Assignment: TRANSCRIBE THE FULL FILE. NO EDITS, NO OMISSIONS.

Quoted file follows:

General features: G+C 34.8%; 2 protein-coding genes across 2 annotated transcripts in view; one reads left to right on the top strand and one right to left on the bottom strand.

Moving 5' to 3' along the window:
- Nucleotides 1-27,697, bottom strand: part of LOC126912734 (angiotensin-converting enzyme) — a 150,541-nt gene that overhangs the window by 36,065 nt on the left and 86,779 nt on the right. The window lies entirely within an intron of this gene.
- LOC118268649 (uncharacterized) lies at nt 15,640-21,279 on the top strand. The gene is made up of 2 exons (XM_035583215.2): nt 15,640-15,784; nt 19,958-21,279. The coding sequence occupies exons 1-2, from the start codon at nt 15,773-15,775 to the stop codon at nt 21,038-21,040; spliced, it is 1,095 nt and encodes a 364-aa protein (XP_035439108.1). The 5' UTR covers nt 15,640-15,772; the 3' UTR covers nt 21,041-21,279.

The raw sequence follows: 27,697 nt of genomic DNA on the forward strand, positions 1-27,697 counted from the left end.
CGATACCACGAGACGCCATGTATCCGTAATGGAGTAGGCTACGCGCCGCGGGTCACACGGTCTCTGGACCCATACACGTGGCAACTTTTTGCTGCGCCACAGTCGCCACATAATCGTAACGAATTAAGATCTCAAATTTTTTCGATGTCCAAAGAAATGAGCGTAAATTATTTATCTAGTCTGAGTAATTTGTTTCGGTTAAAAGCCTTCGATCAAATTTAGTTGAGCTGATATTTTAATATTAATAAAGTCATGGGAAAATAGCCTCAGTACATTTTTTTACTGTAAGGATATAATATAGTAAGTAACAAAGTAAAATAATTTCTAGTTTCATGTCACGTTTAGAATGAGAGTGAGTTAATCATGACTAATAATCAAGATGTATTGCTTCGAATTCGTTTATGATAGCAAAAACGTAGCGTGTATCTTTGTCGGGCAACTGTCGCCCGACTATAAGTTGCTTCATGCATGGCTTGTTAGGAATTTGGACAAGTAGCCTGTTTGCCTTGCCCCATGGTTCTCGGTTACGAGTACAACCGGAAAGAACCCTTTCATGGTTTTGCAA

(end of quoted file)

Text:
General features: G+C 34.8%; 2 protein-coding genes across 2 annotated transcripts in view; one reads left to right on the top strand and one right to left on the bottom strand.

Moving 5' to 3' along the window:
- Nucleotides 1-27,697, bottom strand: part of LOC126912734 (angiotensin-converting enzyme) — a 150,541-nt gene that overhangs the window by 36,065 nt on the left and 86,779 nt on the right. The window lies entirely within an intron of this gene.
- LOC118268649 (uncharacterized) lies at nt 15,640-21,279 on the top strand. The gene is made up of 2 exons (XM_035583215.2): nt 15,640-15,784; nt 19,958-21,279. The coding sequence occupies exons 1-2, from the start codon at nt 15,773-15,775 to the stop codon at nt 21,038-21,040; spliced, it is 1,095 nt and encodes a 364-aa protein (XP_035439108.1). The 5' UTR covers nt 15,640-15,772; the 3' UTR covers nt 21,041-21,279.

The raw sequence follows: 27,697 nt of genomic DNA on the forward strand, positions 1-27,697 counted from the left end.
CGATACCACGAGACGCCATGTATCCGTAATGGAGTAGGCTACGCGCCGCGGGTCACACGGTCTCTGGACCCATACACGTGGCAACTTTTTGCTGCGCCACAGTCGCCACATAATCGTAACGAATTAAGATCTCAAATTTTTTCGATGTCCAAAGAAATGAGCGTAAATTATTTATCTAGTCTGAGTAATTTGTTTCGGTTAAAAGCCTTCGATCAAATTTAGTTGAGCTGATATTTTAATATTAATAAAGTCATGGGAAAATAGCCTCAGTACATTTTTTTACTGTAAGGATATAATATAGTAAGTAACAAAGTAAAATAATTTCTAGTTTCATGTCACGTTTAGAATGAGAGTGAGTTAATCATGACTAATAATCAAGATGTATTGCTTCGAATTCGTTTATGATAGCAAAAACGTAGCGTGTATCTTTGTCGGGCAACTGTCGCCCGACTATAAGTTGCTTCATGCATGGCTTGTTAGGAATTTGGACAAGTAGCCTGTTTGCCTTGCCCCATGGTTCTCGGTTACGAGTACAACCGGAAAGAACCCTTTCATGGTTTTGCAA